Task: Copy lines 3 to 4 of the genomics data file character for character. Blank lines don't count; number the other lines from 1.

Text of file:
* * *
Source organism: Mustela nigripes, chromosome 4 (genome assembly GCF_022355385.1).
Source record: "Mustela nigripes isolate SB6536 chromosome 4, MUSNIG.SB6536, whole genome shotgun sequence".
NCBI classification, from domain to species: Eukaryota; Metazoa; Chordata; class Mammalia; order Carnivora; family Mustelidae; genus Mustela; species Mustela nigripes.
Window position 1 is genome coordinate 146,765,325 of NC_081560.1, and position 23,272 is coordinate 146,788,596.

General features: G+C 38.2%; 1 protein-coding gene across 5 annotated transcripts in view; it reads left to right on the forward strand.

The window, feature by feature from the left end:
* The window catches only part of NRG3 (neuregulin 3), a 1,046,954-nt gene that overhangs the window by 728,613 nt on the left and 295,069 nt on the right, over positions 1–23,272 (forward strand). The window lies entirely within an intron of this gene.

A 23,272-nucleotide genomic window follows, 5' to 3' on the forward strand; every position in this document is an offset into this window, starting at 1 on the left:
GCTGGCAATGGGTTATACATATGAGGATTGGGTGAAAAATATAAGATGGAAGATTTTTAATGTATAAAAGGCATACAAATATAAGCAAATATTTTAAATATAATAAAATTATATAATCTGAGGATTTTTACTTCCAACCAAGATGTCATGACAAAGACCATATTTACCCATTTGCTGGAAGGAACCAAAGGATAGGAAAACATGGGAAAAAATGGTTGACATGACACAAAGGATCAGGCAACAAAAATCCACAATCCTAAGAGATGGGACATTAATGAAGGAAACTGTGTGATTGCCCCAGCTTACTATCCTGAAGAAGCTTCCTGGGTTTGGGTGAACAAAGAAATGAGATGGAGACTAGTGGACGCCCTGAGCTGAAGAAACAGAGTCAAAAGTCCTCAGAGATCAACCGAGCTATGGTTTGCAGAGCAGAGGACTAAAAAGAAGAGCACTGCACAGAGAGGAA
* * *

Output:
NCBI classification, from domain to species: Eukaryota; Metazoa; Chordata; class Mammalia; order Carnivora; family Mustelidae; genus Mustela; species Mustela nigripes.
Window position 1 is genome coordinate 146,765,325 of NC_081560.1, and position 23,272 is coordinate 146,788,596.